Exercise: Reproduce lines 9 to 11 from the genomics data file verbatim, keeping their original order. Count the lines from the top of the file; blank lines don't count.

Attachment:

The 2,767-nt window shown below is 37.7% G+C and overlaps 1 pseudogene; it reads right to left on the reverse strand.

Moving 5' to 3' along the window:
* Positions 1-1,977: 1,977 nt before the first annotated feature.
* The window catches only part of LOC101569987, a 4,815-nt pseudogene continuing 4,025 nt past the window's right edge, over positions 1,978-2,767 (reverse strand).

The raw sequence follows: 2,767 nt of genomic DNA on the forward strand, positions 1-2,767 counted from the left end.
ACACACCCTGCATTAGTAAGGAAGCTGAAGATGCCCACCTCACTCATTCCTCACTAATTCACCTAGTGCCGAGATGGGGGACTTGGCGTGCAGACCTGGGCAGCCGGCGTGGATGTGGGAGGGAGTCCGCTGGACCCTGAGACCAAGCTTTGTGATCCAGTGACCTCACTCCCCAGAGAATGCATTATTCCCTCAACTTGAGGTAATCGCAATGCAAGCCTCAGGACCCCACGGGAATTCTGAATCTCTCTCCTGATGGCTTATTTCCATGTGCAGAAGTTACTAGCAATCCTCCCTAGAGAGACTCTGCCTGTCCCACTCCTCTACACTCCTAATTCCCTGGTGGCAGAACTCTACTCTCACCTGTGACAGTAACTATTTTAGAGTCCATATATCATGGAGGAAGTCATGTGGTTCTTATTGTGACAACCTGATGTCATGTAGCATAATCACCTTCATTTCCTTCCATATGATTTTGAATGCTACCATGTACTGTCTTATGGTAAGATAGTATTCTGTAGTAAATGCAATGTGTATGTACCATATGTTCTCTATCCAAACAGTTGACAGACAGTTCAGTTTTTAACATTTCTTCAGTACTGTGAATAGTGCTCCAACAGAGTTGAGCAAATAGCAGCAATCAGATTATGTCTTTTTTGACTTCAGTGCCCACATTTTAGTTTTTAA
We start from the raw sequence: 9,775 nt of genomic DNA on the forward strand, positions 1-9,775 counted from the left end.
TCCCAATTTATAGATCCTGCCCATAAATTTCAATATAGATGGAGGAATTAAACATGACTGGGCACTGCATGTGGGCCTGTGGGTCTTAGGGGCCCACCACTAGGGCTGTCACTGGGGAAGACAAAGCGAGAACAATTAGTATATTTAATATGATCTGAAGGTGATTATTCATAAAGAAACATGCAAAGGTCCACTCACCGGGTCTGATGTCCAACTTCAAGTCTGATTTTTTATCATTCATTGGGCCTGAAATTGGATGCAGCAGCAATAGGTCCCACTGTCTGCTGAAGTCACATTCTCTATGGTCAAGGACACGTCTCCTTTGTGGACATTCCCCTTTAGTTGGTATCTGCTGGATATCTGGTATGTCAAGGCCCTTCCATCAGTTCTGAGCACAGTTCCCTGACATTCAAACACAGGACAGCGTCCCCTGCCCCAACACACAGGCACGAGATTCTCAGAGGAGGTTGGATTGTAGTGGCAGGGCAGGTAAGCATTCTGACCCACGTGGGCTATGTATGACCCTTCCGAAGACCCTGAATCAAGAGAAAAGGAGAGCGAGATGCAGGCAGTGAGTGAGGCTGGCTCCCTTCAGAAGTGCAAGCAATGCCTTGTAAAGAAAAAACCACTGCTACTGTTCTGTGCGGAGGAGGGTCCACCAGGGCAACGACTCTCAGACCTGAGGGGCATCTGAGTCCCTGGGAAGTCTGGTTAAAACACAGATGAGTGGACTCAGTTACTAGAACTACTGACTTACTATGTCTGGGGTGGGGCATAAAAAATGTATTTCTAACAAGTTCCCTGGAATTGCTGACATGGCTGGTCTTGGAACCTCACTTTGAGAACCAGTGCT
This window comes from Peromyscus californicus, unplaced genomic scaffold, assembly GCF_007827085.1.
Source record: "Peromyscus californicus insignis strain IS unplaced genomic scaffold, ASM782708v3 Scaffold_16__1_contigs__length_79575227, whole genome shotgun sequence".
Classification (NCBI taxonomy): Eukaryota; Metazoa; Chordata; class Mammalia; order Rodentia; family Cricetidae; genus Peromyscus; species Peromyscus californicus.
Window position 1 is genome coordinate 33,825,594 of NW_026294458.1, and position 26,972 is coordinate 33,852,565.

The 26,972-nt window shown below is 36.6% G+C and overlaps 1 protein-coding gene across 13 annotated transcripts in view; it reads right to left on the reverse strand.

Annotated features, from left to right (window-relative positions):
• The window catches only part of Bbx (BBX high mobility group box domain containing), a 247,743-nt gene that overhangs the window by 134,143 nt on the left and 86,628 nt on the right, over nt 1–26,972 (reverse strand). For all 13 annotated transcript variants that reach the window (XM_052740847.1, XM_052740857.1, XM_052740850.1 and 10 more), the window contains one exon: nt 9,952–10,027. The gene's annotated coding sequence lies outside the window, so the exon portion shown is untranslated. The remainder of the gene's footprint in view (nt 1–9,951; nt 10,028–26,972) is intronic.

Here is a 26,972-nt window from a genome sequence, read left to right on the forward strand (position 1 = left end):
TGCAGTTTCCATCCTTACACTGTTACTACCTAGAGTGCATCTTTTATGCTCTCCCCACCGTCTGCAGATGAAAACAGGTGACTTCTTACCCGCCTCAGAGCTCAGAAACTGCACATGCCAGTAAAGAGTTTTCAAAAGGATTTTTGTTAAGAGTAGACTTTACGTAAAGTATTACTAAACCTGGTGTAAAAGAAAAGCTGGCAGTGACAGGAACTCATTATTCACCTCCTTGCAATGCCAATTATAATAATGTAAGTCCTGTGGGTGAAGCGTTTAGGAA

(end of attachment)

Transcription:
This window comes from Peromyscus californicus, unplaced genomic scaffold, assembly GCF_007827085.1.
Source record: "Peromyscus californicus insignis strain IS unplaced genomic scaffold, ASM782708v3 Scaffold_16__1_contigs__length_79575227, whole genome shotgun sequence".
Classification (NCBI taxonomy): Eukaryota; Metazoa; Chordata; class Mammalia; order Rodentia; family Cricetidae; genus Peromyscus; species Peromyscus californicus.